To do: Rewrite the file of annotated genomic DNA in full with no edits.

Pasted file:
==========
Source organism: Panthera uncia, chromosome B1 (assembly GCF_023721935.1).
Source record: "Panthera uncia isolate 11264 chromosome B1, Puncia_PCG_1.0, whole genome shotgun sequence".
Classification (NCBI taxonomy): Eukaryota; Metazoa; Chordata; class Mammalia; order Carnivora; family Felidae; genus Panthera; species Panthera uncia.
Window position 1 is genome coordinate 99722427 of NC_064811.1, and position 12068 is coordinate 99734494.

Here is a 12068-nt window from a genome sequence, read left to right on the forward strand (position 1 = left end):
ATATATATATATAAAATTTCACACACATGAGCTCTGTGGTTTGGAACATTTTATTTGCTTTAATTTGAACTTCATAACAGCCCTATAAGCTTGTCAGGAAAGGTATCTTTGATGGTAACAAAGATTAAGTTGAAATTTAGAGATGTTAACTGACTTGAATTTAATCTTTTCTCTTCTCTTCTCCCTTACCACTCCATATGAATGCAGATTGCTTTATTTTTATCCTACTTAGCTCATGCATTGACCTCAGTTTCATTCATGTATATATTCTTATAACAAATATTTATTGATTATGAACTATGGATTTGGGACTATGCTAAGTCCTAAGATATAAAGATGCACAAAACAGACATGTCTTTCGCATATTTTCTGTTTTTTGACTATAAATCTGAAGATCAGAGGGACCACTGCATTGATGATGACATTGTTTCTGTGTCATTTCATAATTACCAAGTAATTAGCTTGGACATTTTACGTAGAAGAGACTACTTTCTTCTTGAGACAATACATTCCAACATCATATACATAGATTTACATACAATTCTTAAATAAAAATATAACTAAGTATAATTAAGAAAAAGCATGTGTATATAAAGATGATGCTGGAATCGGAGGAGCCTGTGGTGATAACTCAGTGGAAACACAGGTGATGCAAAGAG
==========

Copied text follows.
Source organism: Panthera uncia, chromosome B1 (assembly GCF_023721935.1).
Source record: "Panthera uncia isolate 11264 chromosome B1, Puncia_PCG_1.0, whole genome shotgun sequence".
Classification (NCBI taxonomy): Eukaryota; Metazoa; Chordata; class Mammalia; order Carnivora; family Felidae; genus Panthera; species Panthera uncia.
Window position 1 is genome coordinate 99722427 of NC_064811.1, and position 12068 is coordinate 99734494.

Here is a 12068-nt window from a genome sequence, read left to right on the forward strand (position 1 = left end):
ATATATATATATAAAATTTCACACACATGAGCTCTGTGGTTTGGAACATTTTATTTGCTTTAATTTGAACTTCATAACAGCCCTATAAGCTTGTCAGGAAAGGTATCTTTGATGGTAACAAAGATTAAGTTGAAATTTAGAGATGTTAACTGACTTGAATTTAATCTTTTCTCTTCTCTTCTCCCTTACCACTCCATATGAATGCAGATTGCTTTATTTTTATCCTACTTAGCTCATGCATTGACCTCAGTTTCATTCATGTATATATTCTTATAACAAATATTTATTGATTATGAACTATGGATTTGGGACTATGCTAAGTCCTAAGATATAAAGATGCACAAAACAGACATGTCTTTCGCATATTTTCTGTTTTTTGACTATAAATCTGAAGATCAGAGGGACCACTGCATTGATGATGACATTGTTTCTGTGTCATTTCATAATTACCAAGTAATTAGCTTGGACATTTTACGTAGAAGAGACTACTTTCTTCTTGAGACAATACATTCCAACATCATATACATAGATTTACATACAATTCTTAAATAAAAATATAACTAAGTATAATTAAGAAAAAGCATGTGTATATAAAGATGATGCTGGAATCGGAGGAGCCTGTGGTGATAACTCAGTGGAAACACAGGTGATGCAAAGAG